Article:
"Nobody but a blockhead ever wrote, except for money," Samuel Johnson famously wrote. I would add Mariotte's Corollary: "Nobody with half a brain ever wrote expecting to get rich."
If one wants to make lots of money, there are much easier ways to go about it. Banking, Wall Street, the law, the media...the possibilities are numerous. For every John Grisham or Stephen King there are dozens, if not hundreds, of writers who make a few hundred to a few thousand bucks a year at it, who can never leave their day jobs.
The difficult task of making a living writing (never mind getting rich) is made even harder by intellectual property theft.
I found out this week that I've been the victim of such a theft. Something that I wrote, to which I hold copyright and trademark, is available as a "free download" online. I first saw it on a blog of "free books," where the individual files were linked, but not hosted. It turns out the blogger is a perfectly reasonable individual, and at my first request, immediately deleted the post. No harm, no foul--that blogger found the files at a file-sharing site and so assumed they were legitimate. They aren't.
I have written to the file-sharing site, and hope they will be equally reasonable. They have not responded yet.
It's possible that the real thief--whoever uploaded the files to the file-sharing site--is a fan. At some point he or she must have paid the couple of bucks to legitimately download the material, or is in contact with someone else who did so. Probably, having done so, he or she thought, hey, I'll just upload these to X website, and then other fans won't have to pay for it.
Now, I don't think there are any writers out there who are more appreciative and respectful of my readers and fans than I am. Through my decades of experience on every side of this game, from comic retail and book retail to marketing, editing, publishing and writing, I know that every reader has loads of options, and anyone who is willing to spend money to buy and read my work--or even goes to the library, where it's legitimately available for free--is someone for whom I am deeply thankful. I try to be available to my fans and readers, keep my email address public, try to meet as many as I can face to face and let them be as much a part of my life as they desire.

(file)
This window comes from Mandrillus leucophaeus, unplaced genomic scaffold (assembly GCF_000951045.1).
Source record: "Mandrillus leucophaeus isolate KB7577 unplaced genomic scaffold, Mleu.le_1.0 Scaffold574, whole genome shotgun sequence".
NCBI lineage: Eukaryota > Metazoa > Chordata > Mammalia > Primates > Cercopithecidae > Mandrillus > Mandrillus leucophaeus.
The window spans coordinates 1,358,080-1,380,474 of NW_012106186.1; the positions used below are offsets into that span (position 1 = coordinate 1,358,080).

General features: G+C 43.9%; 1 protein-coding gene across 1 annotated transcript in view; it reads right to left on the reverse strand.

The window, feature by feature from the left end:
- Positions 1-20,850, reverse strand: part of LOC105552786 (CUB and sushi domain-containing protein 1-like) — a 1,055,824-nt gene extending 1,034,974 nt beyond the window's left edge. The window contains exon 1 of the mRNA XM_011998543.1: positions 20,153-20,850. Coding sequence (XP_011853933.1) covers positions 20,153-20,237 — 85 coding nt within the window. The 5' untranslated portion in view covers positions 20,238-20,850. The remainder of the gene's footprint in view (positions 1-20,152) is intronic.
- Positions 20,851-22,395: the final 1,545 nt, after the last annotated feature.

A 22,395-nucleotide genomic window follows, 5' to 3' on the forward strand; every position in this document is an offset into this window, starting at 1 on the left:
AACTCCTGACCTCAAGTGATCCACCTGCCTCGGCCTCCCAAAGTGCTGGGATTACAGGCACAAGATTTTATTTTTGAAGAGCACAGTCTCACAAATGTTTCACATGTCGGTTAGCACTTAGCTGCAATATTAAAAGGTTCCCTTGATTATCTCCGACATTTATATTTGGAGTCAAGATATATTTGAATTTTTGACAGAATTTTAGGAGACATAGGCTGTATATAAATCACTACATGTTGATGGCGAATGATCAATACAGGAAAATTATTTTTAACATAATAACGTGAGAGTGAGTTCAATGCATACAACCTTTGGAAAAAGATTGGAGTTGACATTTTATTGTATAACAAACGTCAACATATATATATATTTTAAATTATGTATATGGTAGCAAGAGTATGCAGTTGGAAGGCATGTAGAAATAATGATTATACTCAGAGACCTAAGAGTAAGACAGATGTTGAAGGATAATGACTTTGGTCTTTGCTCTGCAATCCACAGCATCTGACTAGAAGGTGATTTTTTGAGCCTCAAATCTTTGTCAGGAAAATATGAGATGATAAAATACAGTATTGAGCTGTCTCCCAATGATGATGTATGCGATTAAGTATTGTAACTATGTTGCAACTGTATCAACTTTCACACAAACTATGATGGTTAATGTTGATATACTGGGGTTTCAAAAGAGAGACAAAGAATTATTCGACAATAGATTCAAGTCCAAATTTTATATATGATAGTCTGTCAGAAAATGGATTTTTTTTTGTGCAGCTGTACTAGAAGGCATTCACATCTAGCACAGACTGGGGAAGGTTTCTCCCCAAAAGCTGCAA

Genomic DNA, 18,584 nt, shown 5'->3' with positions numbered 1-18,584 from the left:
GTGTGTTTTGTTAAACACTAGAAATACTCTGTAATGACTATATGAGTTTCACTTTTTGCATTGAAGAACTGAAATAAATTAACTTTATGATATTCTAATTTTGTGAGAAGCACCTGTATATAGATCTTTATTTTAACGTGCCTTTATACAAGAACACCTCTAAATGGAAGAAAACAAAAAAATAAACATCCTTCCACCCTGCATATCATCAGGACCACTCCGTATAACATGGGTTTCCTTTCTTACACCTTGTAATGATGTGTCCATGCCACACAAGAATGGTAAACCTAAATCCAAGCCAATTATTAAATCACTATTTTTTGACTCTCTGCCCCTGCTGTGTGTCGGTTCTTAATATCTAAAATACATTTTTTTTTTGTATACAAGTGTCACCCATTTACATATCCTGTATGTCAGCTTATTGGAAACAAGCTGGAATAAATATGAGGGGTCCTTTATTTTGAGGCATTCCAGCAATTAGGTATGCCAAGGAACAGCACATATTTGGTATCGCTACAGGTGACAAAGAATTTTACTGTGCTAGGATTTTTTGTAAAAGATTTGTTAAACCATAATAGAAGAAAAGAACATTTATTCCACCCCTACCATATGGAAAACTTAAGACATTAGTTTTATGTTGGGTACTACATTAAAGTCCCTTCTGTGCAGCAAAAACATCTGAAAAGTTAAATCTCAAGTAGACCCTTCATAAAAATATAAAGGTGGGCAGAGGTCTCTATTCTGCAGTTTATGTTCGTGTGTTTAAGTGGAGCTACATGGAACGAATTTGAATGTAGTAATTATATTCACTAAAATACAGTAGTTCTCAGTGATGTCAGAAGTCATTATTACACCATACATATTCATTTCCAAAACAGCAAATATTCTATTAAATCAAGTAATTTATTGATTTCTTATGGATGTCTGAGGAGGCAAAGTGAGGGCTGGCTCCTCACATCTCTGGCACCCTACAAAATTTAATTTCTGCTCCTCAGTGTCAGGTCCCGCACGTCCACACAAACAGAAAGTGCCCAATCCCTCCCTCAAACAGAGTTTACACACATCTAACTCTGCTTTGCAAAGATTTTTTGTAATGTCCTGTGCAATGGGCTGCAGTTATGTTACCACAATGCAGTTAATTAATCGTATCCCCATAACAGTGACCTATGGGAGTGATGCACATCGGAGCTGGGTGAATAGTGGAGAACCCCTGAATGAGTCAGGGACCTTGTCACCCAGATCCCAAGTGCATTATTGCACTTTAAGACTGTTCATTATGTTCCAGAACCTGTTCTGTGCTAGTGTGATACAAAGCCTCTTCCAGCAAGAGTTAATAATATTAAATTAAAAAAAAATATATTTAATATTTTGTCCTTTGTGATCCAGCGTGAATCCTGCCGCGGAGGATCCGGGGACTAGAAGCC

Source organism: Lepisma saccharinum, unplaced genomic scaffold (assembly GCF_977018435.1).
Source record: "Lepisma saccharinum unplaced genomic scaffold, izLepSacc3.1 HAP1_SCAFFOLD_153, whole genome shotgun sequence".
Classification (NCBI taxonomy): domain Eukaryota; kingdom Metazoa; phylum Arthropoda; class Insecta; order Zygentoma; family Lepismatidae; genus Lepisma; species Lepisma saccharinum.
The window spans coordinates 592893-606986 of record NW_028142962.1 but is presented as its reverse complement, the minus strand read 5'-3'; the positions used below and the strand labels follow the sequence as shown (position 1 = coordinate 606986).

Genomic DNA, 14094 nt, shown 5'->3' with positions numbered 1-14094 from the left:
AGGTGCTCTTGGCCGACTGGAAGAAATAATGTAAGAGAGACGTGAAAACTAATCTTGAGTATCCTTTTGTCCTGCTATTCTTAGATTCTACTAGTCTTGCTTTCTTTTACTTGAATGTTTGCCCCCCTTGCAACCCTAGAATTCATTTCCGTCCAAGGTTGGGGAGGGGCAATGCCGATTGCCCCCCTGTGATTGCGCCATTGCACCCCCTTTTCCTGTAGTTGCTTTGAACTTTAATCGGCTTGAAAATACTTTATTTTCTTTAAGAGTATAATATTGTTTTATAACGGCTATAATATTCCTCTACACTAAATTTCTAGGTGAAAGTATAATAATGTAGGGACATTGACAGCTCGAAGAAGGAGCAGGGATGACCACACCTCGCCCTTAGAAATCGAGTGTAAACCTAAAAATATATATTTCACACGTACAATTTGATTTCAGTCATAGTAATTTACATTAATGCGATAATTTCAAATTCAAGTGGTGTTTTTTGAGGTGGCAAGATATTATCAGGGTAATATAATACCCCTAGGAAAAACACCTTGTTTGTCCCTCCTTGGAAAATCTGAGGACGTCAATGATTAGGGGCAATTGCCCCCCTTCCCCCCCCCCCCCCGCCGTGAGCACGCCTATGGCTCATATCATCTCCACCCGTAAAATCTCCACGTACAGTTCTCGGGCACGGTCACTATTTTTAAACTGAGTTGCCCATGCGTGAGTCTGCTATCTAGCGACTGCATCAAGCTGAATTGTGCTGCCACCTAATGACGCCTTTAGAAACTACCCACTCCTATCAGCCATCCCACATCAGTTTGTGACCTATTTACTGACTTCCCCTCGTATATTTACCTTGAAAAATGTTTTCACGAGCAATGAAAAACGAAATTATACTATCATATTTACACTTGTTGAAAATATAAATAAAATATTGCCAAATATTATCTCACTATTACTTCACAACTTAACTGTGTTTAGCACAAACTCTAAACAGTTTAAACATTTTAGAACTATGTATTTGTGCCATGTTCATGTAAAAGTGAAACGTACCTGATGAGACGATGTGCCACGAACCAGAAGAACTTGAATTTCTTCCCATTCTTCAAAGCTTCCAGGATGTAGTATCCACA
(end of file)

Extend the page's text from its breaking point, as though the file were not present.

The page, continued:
But fans who post my work online illegally--even if they think they're just doing a favor for other fans--them I don't need. Enough of that kind of fan and I'll be looking for work at the state prison or Border Patrol, or else raising livestock here at the Ranch.
There seems to be a perception, in the digital age, that anything that can be digitized should belong to the world. That's wrong, and it's theft, and it's a pernicious idea.
I can't imagine a more boring, unfriendly, awful world than one in which our best writers stopped writing, our filmmakers stopped making movies, our musicians stopped recording, because there was no financial incentive to the creation of new works. There are plenty of books written already, and my to-be-read stack is as tall as anyone's (taller, because of my reading for the World Fantasy Awards), but that doesn't mean I want those already written to be all there ever will be.
But if publishers and writers and artists and musicians can't make money from their work, that's what we'll face. A world in which all art is, by definition, amateur. We've long since moved past the kind of system in which wealthy patrons employ people to create things just for the amusement of themselves and their wealthy friends, and we're not going back to that. The future will no doubt bring new business models--maybe per-chapter micropayments for novels, or something like that--but there has to be money in it for writers if we're going to be able to keep writing.